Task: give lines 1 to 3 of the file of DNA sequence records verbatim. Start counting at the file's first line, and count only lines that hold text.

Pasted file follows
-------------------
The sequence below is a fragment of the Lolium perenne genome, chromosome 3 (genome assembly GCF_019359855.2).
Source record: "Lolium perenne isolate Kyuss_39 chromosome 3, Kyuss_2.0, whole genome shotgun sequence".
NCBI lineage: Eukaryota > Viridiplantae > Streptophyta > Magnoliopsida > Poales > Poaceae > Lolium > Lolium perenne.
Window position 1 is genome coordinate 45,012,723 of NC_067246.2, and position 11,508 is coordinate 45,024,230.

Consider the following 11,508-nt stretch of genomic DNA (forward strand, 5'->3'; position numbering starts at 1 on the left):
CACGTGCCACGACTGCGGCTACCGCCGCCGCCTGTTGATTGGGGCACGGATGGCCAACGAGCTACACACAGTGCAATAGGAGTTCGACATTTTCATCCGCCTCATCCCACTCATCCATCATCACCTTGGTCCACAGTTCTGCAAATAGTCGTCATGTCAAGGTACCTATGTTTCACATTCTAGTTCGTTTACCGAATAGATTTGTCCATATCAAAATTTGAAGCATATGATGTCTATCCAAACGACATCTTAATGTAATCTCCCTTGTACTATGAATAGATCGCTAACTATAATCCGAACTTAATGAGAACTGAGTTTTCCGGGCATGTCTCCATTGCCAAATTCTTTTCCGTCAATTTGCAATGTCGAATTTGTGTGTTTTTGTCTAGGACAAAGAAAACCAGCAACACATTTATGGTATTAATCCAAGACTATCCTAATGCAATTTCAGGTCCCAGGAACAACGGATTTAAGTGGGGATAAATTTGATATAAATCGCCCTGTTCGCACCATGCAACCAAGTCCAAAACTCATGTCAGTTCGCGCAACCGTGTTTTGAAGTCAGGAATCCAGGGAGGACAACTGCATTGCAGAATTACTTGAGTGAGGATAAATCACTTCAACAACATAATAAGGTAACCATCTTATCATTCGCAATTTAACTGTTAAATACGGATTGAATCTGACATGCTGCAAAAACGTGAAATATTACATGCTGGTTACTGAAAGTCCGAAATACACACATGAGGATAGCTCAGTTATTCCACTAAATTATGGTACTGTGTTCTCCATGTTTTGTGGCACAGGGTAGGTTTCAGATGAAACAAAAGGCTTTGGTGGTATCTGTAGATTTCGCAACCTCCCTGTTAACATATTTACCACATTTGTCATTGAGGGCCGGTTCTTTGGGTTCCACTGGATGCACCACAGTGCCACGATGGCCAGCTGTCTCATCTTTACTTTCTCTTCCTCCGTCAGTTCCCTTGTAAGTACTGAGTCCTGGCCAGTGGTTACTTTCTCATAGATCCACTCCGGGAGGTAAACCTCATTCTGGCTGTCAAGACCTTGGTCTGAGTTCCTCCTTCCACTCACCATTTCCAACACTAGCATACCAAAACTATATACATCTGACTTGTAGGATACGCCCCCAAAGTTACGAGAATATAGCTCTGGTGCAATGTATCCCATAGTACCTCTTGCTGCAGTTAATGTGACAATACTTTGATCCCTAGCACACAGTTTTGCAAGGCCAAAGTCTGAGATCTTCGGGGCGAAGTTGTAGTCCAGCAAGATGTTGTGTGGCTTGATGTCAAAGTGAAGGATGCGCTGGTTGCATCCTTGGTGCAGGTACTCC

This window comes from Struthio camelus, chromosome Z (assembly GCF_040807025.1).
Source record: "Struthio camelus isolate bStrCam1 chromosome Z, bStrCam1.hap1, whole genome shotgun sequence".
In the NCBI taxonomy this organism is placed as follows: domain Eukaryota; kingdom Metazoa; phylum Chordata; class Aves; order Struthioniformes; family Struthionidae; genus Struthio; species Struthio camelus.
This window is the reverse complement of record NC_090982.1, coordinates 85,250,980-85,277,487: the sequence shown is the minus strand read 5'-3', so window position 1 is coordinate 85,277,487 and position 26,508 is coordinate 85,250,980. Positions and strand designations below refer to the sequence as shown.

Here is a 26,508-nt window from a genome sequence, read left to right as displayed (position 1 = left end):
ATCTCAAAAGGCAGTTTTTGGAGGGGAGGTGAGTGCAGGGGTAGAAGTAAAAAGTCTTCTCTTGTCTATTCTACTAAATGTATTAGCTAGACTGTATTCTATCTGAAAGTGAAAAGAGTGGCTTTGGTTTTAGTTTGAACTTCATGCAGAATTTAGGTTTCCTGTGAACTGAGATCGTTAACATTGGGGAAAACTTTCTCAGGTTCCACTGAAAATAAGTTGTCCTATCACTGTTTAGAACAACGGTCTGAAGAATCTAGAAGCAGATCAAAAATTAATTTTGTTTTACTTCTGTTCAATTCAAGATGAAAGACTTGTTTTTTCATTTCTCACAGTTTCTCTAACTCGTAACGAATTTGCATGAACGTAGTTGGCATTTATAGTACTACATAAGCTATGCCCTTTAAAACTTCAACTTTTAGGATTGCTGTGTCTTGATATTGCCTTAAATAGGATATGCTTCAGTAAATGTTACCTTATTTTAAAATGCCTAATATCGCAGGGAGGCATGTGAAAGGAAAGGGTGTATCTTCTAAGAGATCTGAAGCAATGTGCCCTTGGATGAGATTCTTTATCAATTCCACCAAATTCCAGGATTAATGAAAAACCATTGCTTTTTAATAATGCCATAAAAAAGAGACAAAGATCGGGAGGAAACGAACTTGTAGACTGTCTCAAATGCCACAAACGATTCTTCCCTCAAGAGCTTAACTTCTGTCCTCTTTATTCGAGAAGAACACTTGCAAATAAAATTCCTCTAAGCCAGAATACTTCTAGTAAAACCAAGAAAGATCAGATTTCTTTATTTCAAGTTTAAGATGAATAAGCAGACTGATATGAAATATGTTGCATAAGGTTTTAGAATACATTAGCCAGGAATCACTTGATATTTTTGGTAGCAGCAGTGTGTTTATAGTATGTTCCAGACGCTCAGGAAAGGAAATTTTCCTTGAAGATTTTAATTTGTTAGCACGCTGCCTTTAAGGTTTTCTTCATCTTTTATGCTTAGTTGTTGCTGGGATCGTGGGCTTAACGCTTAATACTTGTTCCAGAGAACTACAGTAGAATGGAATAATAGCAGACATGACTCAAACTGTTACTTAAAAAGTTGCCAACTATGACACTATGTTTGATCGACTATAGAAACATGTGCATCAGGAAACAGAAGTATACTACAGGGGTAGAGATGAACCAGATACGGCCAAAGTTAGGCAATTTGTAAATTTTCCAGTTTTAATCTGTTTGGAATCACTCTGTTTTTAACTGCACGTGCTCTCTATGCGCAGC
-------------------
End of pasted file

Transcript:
The sequence below is a fragment of the Lolium perenne genome, chromosome 3 (genome assembly GCF_019359855.2).
Source record: "Lolium perenne isolate Kyuss_39 chromosome 3, Kyuss_2.0, whole genome shotgun sequence".
NCBI lineage: Eukaryota > Viridiplantae > Streptophyta > Magnoliopsida > Poales > Poaceae > Lolium > Lolium perenne.